The Honorable Pat Roberts J. Rockefeller Dear Senator Roberts and Senator Rockefeller,
Dear Senator Roberts and Senator Rockefeller,
I read with great surprise and consternation the Niger portion of Senators Roberts, Bond and Hatch "additional comments to the Senate Select Intelligence Committee's Report on the U.S. Intelligence Community's Prewar Assessment on Iraq." I am taking this opportunity to clarify some of the issues raised in these comments.
First conclusion: "The plan to send the former ambassador to Niger was suggested by the former ambassador's wife, a CIA employee."
That is not true. The conclusion is apparently based on one anodyne quote from a memo Valerie Plame, my wife sent to her superiors that says "my husband has good relations with the PM (prime minister) and the former Minister of Mines, (not to mention lots of French contacts) both of whom could possibly shed light on this sort of activity." There is no suggestion or recommendation in that statement that I be sent on the trip. Indeed it is little more than a recitation of my contacts and bona fides. The conclusion is reinforced by comments in the body of the report that a CPD reports officer stated the "the former ambassador's wife offered up his name'" (page 39) and a State Department Intelligence and Research officer that the "meeting was apparently convened by [the former ambassador's wife] who had the idea to dispatch him to use his contacts to sort out the Iraq-Niger uranium issue."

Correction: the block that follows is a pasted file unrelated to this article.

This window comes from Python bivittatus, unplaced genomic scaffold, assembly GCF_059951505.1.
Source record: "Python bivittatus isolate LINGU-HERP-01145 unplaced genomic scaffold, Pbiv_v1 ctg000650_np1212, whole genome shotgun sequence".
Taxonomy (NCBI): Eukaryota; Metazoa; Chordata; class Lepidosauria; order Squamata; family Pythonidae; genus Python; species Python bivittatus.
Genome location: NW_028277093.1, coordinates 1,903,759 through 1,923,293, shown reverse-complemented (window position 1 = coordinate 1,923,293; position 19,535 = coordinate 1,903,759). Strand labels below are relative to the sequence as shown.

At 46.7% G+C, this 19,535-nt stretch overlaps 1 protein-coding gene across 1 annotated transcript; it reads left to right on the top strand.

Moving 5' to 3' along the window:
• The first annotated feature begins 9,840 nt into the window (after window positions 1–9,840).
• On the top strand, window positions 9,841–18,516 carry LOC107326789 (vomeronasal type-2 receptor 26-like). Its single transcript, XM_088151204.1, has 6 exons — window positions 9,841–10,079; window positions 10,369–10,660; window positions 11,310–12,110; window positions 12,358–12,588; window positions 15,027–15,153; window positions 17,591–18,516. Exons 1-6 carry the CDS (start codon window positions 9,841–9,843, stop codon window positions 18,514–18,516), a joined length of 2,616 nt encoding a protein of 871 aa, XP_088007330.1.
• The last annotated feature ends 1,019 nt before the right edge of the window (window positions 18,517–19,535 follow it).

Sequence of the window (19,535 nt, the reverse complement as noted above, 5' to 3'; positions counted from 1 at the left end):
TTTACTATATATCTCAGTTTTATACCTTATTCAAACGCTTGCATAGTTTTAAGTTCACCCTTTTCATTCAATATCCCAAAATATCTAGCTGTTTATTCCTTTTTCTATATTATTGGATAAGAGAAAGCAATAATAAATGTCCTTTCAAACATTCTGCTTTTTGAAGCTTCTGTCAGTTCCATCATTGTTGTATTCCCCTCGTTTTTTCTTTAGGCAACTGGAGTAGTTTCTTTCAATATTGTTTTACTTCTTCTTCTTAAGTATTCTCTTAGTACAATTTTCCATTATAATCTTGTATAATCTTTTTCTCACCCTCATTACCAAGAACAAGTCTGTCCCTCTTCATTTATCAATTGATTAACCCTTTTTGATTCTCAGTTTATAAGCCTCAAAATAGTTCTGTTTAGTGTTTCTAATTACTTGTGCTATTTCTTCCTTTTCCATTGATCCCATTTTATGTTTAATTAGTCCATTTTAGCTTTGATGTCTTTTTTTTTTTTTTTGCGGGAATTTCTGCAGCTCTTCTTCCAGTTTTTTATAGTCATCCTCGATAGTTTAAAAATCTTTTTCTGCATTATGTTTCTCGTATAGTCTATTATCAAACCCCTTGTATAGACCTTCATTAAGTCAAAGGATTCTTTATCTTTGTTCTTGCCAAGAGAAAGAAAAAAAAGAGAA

In fact, Valerie was not in the meeting at which the subject of my trip was raised. Neither was the CPD Reports officer. After having escorted me into the room, she departed the meeting to avoid even the appearance of conflict of interest. It was at that meeting where the question of my traveling to Niger was broached with me for the first time and came only after a thorough discussion of what the participants did and did not know about the subject. My bona fides justifying the invitation to the meeting were the trip I had previously taken to Niger to look at other uranium related questions as well as 20 years living and working in Africa, and personal contacts throughout the Niger government. Neither the CPD reports officer nor the State analyst were in the chain of command to know who, or how, the decision was made. The interpretations attributed to them are not the full story. In fact, it is my understanding that the Reports Officer has a different conclusion about Valerie's role than the one offered in the "additional comments". I urge the committee to reinterview the officer and publicly publish his statement.